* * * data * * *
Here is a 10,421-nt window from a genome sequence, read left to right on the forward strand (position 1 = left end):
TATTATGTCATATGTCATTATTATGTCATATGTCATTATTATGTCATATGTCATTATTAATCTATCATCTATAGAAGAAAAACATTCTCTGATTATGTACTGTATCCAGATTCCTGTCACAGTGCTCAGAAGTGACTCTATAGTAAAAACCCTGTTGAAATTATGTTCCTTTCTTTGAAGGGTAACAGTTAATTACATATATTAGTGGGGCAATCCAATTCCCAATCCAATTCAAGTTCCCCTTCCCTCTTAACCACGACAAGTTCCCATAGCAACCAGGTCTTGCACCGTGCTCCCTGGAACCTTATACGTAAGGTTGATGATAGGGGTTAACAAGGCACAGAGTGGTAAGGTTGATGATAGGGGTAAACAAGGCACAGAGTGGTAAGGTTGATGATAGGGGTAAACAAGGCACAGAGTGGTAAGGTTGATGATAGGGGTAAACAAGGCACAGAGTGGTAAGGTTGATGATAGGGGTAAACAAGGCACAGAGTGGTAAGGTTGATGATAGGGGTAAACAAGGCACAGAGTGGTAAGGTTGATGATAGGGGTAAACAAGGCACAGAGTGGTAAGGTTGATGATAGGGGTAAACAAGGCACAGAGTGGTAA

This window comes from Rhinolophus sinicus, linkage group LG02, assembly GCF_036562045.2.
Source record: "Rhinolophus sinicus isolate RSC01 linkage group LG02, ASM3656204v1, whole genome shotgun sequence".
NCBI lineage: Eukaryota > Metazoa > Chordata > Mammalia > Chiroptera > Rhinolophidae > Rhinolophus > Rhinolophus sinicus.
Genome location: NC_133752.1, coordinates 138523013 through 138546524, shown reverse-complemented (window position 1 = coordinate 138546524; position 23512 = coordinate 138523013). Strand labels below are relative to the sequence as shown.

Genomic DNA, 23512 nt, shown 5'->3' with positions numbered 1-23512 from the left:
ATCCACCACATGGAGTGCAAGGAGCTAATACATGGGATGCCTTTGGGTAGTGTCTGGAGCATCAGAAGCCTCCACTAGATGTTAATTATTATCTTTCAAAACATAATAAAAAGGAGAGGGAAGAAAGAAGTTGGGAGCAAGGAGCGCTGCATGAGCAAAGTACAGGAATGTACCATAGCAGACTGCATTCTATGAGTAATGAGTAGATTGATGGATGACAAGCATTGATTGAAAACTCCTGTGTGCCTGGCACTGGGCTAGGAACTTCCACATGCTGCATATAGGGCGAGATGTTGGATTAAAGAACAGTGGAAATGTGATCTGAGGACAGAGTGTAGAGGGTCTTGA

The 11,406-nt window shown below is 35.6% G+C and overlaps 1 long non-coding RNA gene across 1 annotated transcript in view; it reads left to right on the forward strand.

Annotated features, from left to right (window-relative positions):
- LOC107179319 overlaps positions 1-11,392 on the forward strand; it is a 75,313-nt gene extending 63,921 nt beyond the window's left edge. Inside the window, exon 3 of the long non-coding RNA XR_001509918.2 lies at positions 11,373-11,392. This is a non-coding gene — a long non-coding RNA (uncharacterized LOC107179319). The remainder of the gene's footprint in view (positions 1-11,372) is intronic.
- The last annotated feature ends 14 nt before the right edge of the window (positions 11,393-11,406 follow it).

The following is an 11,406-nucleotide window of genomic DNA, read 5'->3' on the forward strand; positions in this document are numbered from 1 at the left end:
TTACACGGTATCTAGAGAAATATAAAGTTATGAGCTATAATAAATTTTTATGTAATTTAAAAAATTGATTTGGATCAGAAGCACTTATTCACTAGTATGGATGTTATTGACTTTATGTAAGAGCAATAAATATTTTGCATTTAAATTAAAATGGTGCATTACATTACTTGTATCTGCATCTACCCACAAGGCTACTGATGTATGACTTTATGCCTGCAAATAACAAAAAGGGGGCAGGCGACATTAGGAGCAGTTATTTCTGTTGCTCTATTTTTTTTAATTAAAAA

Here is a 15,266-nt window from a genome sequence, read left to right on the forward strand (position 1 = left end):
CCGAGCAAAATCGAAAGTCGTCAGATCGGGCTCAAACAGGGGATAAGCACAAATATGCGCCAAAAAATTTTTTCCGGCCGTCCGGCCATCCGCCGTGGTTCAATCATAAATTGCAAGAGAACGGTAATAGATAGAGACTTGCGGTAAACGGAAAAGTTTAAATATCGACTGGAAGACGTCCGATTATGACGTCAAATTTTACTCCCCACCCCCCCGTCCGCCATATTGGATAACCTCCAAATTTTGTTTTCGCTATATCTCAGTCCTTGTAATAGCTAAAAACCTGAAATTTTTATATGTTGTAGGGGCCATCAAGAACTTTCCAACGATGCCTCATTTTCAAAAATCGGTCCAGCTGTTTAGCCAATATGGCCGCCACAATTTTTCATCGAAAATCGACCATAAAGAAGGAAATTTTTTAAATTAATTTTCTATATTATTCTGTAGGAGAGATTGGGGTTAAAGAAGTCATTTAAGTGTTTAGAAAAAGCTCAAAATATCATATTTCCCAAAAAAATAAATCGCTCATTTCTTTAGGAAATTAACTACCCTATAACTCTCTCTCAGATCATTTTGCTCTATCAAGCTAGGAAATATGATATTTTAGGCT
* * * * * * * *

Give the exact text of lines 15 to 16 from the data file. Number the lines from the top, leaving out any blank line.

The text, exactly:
Here is a 15,266-nt window from a genome sequence, read left to right on the forward strand (position 1 = left end):
CCGAGCAAAATCGAAAGTCGTCAGATCGGGCTCAAACAGGGGATAAGCACAAATATGCGCCAAAAAATTTTTTCCGGCCGTCCGGCCATCCGCCGTGGTTCAATCATAAATTGCAAGAGAACGGTAATAGATAGAGACTTGCGGTAAACGGAAAAGTTTAAATATCGACTGGAAGACGTCCGATTATGACGTCAAATTTTACTCCCCACCCCCCCGTCCGCCATATTGGATAACCTCCAAATTTTGTTTTCGCTATATCTCAGTCCTTGTAATAGCTAAAAACCTGAAATTTTTATATGTTGTAGGGGCCATCAAGAACTTTCCAACGATGCCTCATTTTCAAAAATCGGTCCAGCTGTTTAGCCAATATGGCCGCCACAATTTTTCATCGAAAATCGACCATAAAGAAGGAAATTTTTTAAATTAATTTTCTATATTATTCTGTAGGAGAGATTGGGGTTAAAGAAGTCATTTAAGTGTTTAGAAAAAGCTCAAAATATCATATTTCCCAAAAAAATAAATCGCTCATTTCTTTAGGAAATTAACTACCCTATAACTCTCTCTCAGATCATTTTGCTCTATCAAGCTAGGAAATATGATATTTTAGGCT